I’ve seen others do this, and now it’s happening to me. A wise man once said “Flake it until you make it.”
With two job offers on their way, I know I’ll be moving on soon. There’s minimal pressure to complete any of the expected tasks on my project, yet daily meetings about progress still require a presentation of accomplishments and a statement of near-term plans.
Consequently, every status report is a filibuster about examining and getting ready to do a task, or switching to some other new objective after wasting a bunch of days on the previous approach. There are all of these obstacles, all small and pesky, so nothing anyone needs to worry about or contribute to helping me solve.
You build up good will by historically delivering good results. You can’t take that good will with you, but can cash it in by spending it so others give you the benefit of the doubt.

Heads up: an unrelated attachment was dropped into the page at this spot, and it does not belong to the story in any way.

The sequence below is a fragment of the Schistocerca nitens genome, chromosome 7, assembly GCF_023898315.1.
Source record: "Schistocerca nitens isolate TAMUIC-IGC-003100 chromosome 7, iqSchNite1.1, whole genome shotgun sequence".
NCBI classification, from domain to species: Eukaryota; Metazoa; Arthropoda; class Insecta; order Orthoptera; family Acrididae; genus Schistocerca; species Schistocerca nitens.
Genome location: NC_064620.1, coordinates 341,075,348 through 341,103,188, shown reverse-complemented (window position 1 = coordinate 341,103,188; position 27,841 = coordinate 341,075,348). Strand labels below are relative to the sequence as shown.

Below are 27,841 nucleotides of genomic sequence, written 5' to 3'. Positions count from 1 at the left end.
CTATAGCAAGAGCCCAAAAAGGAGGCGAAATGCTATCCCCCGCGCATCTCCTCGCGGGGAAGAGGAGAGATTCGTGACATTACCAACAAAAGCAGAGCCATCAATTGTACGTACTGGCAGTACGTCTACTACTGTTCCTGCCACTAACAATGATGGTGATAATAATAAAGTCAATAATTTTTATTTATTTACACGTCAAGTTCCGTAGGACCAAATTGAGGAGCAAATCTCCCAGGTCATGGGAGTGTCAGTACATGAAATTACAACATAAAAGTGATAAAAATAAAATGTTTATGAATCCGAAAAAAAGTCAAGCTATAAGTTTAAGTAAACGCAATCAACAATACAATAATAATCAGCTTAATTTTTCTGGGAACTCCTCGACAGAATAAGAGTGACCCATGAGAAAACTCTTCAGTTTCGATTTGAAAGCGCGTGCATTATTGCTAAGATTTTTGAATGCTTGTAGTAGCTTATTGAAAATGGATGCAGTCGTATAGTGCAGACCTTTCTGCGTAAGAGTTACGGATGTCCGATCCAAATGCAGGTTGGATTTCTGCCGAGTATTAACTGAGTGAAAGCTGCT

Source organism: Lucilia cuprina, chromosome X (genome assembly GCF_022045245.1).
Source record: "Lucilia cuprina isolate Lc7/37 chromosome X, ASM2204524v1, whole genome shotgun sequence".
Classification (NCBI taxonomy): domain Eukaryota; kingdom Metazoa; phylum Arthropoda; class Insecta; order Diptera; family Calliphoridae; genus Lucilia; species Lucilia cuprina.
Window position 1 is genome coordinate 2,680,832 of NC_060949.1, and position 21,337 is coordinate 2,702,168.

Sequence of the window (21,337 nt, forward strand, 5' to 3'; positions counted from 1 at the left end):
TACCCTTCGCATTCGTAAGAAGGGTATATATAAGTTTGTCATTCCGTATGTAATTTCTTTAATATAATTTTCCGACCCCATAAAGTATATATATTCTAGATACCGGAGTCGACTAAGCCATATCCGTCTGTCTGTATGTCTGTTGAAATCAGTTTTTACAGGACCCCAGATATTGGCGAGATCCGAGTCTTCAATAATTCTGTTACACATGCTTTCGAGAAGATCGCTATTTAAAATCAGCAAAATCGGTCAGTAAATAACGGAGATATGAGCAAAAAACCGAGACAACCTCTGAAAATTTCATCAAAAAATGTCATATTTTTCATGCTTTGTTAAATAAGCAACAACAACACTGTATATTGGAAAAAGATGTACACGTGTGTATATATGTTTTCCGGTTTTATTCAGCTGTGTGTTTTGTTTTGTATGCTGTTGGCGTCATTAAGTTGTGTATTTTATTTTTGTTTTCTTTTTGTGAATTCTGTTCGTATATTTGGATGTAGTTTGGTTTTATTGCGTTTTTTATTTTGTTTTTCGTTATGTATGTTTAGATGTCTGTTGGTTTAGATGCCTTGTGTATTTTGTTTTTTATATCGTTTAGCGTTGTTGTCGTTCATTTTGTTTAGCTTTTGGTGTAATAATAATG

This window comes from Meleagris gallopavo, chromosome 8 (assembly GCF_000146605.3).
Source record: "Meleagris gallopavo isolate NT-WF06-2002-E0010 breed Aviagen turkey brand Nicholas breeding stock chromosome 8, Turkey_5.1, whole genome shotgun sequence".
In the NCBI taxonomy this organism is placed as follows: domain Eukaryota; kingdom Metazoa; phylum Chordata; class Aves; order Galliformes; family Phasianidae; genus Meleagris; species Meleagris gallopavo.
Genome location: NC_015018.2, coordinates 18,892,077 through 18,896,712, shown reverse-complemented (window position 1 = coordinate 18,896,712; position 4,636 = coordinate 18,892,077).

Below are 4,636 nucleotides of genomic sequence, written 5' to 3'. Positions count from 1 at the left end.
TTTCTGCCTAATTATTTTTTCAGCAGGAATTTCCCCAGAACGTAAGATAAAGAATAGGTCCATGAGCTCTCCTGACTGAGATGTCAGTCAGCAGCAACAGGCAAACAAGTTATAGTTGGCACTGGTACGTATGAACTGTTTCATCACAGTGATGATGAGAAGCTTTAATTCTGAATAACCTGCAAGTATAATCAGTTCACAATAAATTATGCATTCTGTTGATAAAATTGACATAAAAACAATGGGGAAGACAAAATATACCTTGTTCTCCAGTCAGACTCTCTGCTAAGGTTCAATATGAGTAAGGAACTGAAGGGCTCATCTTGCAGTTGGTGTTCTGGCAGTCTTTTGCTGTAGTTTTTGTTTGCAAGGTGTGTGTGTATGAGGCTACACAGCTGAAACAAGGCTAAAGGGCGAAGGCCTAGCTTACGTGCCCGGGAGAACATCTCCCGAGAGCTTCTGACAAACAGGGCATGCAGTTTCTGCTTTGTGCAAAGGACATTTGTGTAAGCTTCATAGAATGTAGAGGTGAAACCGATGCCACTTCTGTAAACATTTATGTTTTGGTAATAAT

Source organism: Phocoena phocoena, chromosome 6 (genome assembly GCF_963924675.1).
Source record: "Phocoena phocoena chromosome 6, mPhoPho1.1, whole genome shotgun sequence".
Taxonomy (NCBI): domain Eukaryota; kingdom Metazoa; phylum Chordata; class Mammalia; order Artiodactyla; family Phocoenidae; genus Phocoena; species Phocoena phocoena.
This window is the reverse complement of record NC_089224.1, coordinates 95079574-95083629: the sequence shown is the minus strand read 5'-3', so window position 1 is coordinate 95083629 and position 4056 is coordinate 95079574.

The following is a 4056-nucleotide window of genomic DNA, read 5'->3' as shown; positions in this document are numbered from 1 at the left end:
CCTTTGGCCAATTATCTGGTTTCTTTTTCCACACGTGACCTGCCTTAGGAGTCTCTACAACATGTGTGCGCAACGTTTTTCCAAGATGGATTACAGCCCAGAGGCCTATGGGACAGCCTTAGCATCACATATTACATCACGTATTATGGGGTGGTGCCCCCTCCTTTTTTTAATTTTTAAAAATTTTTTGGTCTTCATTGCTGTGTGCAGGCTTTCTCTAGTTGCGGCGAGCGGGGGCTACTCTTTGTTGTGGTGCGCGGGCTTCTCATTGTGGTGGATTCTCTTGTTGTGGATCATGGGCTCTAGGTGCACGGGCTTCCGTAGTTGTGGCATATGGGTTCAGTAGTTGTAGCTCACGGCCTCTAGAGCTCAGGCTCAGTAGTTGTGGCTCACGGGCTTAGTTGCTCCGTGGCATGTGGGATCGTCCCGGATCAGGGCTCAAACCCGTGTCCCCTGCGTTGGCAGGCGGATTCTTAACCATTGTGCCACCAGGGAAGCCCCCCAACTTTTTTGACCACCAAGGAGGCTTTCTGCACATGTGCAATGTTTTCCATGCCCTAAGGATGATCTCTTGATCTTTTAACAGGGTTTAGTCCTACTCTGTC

Some at work might think I’m having a run of bad luck. Others might think I’m distracted or dealing with some kind of family problem. Few probably theorize that I’m on my way out and just buying a few more days negotiating work arrangements for the best deal and then selecting where I’ll bring my talents.
The weather is nice and my errands are getting completed. I’ve got a little time to catch up on things that had been neglected for a while.
It’s just a matter of days until I give my two weeks notice. Then they’ll want me to document what I’m working on, which will take a few leisurely hours over my final weeks. I’ll go into my new job fresh and relaxed.
Until then I keep everything friendly and supposedly moving forward, which for me is well assured. I will wish them the best and know they won’t be left in a lurch, as they’ve been doing swell without my contributions for the last few weeks.